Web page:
The ABC youth storytelling competition Heywire is now open and looking for young regional Australians to get involved.
Now in its 19th year, Heywire is a chance for young people between the ages of 16 and 22 to tell their story about living in regional Australia.
Entrants may tell stories in the form of writing, video, audio or photography.
Since Heywire began in 1998, close to 10,000 young Australians have taken part in the competition.
ABC Regional director Fiona Reynolds said the Heywire competition was a powerful force in regional Australia.
Ms Reynolds said the competition proved “the impact a well told story can have”.
Heywire winners will have their stories featured on ABC Radio, ABC TV and online.
Ms Reynolds said she encouraged all young Australians to enter.
“Heywire is an unparalleled chance to see their story broadcast across the ABC,” she said.
All winners from around Australia are also given the chance to take part in the Heywire Regional Youth Summit in Canberra.
“I look forward to meeting the next generation of Australia’s leaders at next year’s Summit,” Ms Reynolds said.
Helping young people find a voice
Year 12 student Brooke Hooton was a 2015 Heywire winner from Tabulam, New South Wales.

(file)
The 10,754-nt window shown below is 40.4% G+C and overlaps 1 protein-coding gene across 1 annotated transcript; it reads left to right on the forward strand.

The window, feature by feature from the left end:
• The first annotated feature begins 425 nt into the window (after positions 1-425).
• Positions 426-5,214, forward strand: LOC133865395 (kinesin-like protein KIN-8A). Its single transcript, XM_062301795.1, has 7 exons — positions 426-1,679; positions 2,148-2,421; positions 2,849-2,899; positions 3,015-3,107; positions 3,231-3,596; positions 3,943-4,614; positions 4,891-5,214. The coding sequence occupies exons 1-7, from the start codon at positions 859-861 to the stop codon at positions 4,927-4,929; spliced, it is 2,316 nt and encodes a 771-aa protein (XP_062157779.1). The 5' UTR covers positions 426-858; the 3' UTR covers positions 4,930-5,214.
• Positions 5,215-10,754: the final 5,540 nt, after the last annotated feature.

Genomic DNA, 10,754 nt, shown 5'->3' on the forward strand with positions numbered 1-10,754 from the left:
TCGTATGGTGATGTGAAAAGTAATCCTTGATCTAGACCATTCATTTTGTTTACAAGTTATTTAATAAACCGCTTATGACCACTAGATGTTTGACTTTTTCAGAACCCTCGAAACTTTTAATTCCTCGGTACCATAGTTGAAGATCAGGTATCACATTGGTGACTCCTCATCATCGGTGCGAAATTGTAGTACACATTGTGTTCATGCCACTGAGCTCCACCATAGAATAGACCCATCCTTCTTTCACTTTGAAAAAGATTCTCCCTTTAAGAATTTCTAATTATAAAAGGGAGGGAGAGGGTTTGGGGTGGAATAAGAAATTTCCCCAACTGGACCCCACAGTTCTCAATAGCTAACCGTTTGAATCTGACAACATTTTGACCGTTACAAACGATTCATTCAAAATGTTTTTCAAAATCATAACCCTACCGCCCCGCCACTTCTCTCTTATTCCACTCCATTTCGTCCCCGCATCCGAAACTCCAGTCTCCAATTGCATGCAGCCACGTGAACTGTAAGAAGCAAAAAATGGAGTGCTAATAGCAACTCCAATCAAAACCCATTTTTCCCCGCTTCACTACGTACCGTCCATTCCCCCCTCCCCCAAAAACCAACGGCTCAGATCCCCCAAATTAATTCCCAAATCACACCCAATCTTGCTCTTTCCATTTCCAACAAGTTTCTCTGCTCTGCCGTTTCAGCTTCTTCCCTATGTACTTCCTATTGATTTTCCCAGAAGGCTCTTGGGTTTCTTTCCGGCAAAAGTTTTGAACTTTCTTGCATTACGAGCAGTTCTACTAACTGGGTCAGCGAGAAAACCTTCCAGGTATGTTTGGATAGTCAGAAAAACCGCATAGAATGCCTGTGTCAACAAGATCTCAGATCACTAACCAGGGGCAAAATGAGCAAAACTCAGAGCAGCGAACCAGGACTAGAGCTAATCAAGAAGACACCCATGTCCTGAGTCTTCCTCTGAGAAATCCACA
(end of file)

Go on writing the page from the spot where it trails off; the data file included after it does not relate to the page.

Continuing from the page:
Ms Hooton entered the competition with a story about the difficulties her family has faced on their farm Clarence View, which has been in the Hooton family for more than 120 years.
She said she would highly recommend that young people enter the competition.
“I didn’t know what to expect — I was just going sort of going for it,” she said.
“It’s definitely a great experience that you won’t forget or regret.
“So even if you’re a little bit timid, I reckon just go for it, it’s well worth it.”
Another 2015 Heywire winner was Travis Fluck from the West Australian Wheatbelt.
He entered Heywire to tell a story about what it was like for him growing up in a rural community.
“My story was about the Miling community coming together, all as one and all helping out to fight a bushfire that was on our property,” he said.
Mr Fluck said the rural community he was a part of struggled to get together very often.
But he said he wanted to write about how in times of need, the community is always there to help one another out.
“At that point in time [during the fire] it was great to see everyone together to all help out a mate,” he said.